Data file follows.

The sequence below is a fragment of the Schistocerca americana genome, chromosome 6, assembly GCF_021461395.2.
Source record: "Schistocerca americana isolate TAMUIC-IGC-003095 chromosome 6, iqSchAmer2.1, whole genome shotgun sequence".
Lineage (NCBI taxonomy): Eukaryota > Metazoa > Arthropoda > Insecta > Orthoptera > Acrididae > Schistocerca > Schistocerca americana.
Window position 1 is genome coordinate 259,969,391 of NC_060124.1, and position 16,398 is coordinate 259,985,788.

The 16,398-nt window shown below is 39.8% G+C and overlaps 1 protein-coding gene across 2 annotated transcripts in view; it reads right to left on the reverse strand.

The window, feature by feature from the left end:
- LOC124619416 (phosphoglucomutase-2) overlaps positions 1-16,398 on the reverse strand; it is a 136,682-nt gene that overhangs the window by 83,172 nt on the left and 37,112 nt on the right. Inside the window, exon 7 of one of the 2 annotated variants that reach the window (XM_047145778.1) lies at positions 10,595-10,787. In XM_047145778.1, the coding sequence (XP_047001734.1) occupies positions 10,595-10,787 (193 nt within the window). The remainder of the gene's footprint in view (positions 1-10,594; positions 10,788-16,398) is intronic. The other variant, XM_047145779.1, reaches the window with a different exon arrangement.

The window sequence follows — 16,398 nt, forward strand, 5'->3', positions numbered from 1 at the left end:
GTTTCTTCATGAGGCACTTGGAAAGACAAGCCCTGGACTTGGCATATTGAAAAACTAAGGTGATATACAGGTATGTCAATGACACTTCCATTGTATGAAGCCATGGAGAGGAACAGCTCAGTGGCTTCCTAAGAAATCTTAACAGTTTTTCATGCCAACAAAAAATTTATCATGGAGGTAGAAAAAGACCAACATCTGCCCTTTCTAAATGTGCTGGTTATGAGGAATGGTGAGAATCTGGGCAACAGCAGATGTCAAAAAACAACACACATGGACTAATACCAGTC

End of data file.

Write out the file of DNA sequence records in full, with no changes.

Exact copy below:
The sequence below is a fragment of the Schistocerca americana genome, chromosome 6, assembly GCF_021461395.2.
Source record: "Schistocerca americana isolate TAMUIC-IGC-003095 chromosome 6, iqSchAmer2.1, whole genome shotgun sequence".
Lineage (NCBI taxonomy): Eukaryota > Metazoa > Arthropoda > Insecta > Orthoptera > Acrididae > Schistocerca > Schistocerca americana.
Window position 1 is genome coordinate 259,969,391 of NC_060124.1, and position 16,398 is coordinate 259,985,788.

The 16,398-nt window shown below is 39.8% G+C and overlaps 1 protein-coding gene across 2 annotated transcripts in view; it reads right to left on the reverse strand.

The window, feature by feature from the left end:
- LOC124619416 (phosphoglucomutase-2) overlaps positions 1-16,398 on the reverse strand; it is a 136,682-nt gene that overhangs the window by 83,172 nt on the left and 37,112 nt on the right. Inside the window, exon 7 of one of the 2 annotated variants that reach the window (XM_047145778.1) lies at positions 10,595-10,787. In XM_047145778.1, the coding sequence (XP_047001734.1) occupies positions 10,595-10,787 (193 nt within the window). The remainder of the gene's footprint in view (positions 1-10,594; positions 10,788-16,398) is intronic. The other variant, XM_047145779.1, reaches the window with a different exon arrangement.

The window sequence follows — 16,398 nt, forward strand, 5'->3', positions numbered from 1 at the left end:
GTTTCTTCATGAGGCACTTGGAAAGACAAGCCCTGGACTTGGCATATTGAAAAACTAAGGTGATATACAGGTATGTCAATGACACTTCCATTGTATGAAGCCATGGAGAGGAACAGCTCAGTGGCTTCCTAAGAAATCTTAACAGTTTTTCATGCCAACAAAAAATTTATCATGGAGGTAGAAAAAGACCAACATCTGCCCTTTCTAAATGTGCTGGTTATGAGGAATGGTGAGAATCTGGGCAACAGCAGATGTCAAAAAACAACACACATGGACTAATACCAGTC